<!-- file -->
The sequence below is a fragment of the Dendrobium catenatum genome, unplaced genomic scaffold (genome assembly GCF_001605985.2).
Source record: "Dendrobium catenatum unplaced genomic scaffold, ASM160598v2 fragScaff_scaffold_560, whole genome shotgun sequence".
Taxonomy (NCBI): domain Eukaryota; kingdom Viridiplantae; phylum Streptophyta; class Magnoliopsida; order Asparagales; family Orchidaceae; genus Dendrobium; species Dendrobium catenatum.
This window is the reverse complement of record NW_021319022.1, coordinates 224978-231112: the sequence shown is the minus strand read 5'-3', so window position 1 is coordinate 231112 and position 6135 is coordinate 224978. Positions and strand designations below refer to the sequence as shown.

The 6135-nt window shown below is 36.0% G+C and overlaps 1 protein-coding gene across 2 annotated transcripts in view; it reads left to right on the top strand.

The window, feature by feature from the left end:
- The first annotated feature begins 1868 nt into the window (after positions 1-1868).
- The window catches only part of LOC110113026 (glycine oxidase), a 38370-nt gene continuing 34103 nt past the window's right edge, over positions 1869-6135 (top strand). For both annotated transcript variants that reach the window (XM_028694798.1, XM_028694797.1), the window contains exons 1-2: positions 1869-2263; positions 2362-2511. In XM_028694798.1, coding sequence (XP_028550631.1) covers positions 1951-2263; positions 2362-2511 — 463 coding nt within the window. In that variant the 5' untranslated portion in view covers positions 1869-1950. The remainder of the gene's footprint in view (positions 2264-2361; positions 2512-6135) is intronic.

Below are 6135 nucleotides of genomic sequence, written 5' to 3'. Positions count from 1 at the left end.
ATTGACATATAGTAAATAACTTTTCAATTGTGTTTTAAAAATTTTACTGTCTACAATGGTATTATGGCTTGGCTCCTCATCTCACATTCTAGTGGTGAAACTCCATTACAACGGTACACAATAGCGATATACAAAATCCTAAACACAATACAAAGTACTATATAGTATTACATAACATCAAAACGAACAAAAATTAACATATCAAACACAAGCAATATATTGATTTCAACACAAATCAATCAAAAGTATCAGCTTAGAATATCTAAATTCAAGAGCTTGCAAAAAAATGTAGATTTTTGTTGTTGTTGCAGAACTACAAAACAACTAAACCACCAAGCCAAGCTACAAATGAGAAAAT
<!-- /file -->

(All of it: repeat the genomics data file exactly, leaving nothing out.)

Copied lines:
The sequence below is a fragment of the Dendrobium catenatum genome, unplaced genomic scaffold (genome assembly GCF_001605985.2).
Source record: "Dendrobium catenatum unplaced genomic scaffold, ASM160598v2 fragScaff_scaffold_560, whole genome shotgun sequence".
Taxonomy (NCBI): domain Eukaryota; kingdom Viridiplantae; phylum Streptophyta; class Magnoliopsida; order Asparagales; family Orchidaceae; genus Dendrobium; species Dendrobium catenatum.
This window is the reverse complement of record NW_021319022.1, coordinates 224978-231112: the sequence shown is the minus strand read 5'-3', so window position 1 is coordinate 231112 and position 6135 is coordinate 224978. Positions and strand designations below refer to the sequence as shown.

The 6135-nt window shown below is 36.0% G+C and overlaps 1 protein-coding gene across 2 annotated transcripts in view; it reads left to right on the top strand.

The window, feature by feature from the left end:
- The first annotated feature begins 1868 nt into the window (after positions 1-1868).
- The window catches only part of LOC110113026 (glycine oxidase), a 38370-nt gene continuing 34103 nt past the window's right edge, over positions 1869-6135 (top strand). For both annotated transcript variants that reach the window (XM_028694798.1, XM_028694797.1), the window contains exons 1-2: positions 1869-2263; positions 2362-2511. In XM_028694798.1, coding sequence (XP_028550631.1) covers positions 1951-2263; positions 2362-2511 — 463 coding nt within the window. In that variant the 5' untranslated portion in view covers positions 1869-1950. The remainder of the gene's footprint in view (positions 2264-2361; positions 2512-6135) is intronic.

Below are 6135 nucleotides of genomic sequence, written 5' to 3'. Positions count from 1 at the left end.
ATTGACATATAGTAAATAACTTTTCAATTGTGTTTTAAAAATTTTACTGTCTACAATGGTATTATGGCTTGGCTCCTCATCTCACATTCTAGTGGTGAAACTCCATTACAACGGTACACAATAGCGATATACAAAATCCTAAACACAATACAAAGTACTATATAGTATTACATAACATCAAAACGAACAAAAATTAACATATCAAACACAAGCAATATATTGATTTCAACACAAATCAATCAAAAGTATCAGCTTAGAATATCTAAATTCAAGAGCTTGCAAAAAAATGTAGATTTTTGTTGTTGTTGCAGAACTACAAAACAACTAAACCACCAAGCCAAGCTACAAATGAGAAAAT